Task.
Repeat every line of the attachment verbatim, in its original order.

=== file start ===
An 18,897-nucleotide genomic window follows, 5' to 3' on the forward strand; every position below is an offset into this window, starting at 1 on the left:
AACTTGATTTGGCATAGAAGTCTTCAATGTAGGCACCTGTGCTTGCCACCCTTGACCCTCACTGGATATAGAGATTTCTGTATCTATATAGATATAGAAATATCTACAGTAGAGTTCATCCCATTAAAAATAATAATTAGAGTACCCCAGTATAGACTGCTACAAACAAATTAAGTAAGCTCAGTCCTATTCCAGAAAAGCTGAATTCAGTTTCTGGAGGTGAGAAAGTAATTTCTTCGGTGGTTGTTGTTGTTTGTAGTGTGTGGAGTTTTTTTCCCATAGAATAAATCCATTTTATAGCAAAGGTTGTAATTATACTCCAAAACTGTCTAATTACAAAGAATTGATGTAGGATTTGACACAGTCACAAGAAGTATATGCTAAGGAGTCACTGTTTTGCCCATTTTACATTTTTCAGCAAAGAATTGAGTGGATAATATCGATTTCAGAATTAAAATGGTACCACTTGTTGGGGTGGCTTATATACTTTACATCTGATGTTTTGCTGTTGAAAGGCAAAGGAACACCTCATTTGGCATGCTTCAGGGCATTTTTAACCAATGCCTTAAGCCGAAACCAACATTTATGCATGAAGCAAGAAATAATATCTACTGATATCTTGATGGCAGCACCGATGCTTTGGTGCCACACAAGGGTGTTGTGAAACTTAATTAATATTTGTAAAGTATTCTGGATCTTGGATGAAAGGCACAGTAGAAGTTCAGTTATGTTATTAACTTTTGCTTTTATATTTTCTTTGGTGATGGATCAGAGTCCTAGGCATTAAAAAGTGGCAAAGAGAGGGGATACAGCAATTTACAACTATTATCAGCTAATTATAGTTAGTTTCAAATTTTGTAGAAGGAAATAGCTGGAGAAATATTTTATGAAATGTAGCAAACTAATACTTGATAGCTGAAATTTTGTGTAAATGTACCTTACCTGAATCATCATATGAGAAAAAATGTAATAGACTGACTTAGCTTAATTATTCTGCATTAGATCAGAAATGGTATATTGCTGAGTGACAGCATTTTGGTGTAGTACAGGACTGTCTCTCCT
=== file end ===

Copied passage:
An 18,897-nucleotide genomic window follows, 5' to 3' on the forward strand; every position below is an offset into this window, starting at 1 on the left:
AACTTGATTTGGCATAGAAGTCTTCAATGTAGGCACCTGTGCTTGCCACCCTTGACCCTCACTGGATATAGAGATTTCTGTATCTATATAGATATAGAAATATCTACAGTAGAGTTCATCCCATTAAAAATAATAATTAGAGTACCCCAGTATAGACTGCTACAAACAAATTAAGTAAGCTCAGTCCTATTCCAGAAAAGCTGAATTCAGTTTCTGGAGGTGAGAAAGTAATTTCTTCGGTGGTTGTTGTTGTTTGTAGTGTGTGGAGTTTTTTTCCCATAGAATAAATCCATTTTATAGCAAAGGTTGTAATTATACTCCAAAACTGTCTAATTACAAAGAATTGATGTAGGATTTGACACAGTCACAAGAAGTATATGCTAAGGAGTCACTGTTTTGCCCATTTTACATTTTTCAGCAAAGAATTGAGTGGATAATATCGATTTCAGAATTAAAATGGTACCACTTGTTGGGGTGGCTTATATACTTTACATCTGATGTTTTGCTGTTGAAAGGCAAAGGAACACCTCATTTGGCATGCTTCAGGGCATTTTTAACCAATGCCTTAAGCCGAAACCAACATTTATGCATGAAGCAAGAAATAATATCTACTGATATCTTGATGGCAGCACCGATGCTTTGGTGCCACACAAGGGTGTTGTGAAACTTAATTAATATTTGTAAAGTATTCTGGATCTTGGATGAAAGGCACAGTAGAAGTTCAGTTATGTTATTAACTTTTGCTTTTATATTTTCTTTGGTGATGGATCAGAGTCCTAGGCATTAAAAAGTGGCAAAGAGAGGGGATACAGCAATTTACAACTATTATCAGCTAATTATAGTTAGTTTCAAATTTTGTAGAAGGAAATAGCTGGAGAAATATTTTATGAAATGTAGCAAACTAATACTTGATAGCTGAAATTTTGTGTAAATGTACCTTACCTGAATCATCATATGAGAAAAAATGTAATAGACTGACTTAGCTTAATTATTCTGCATTAGATCAGAAATGGTATATTGCTGAGTGACAGCATTTTGGTGTAGTACAGGACTGTCTCTCCT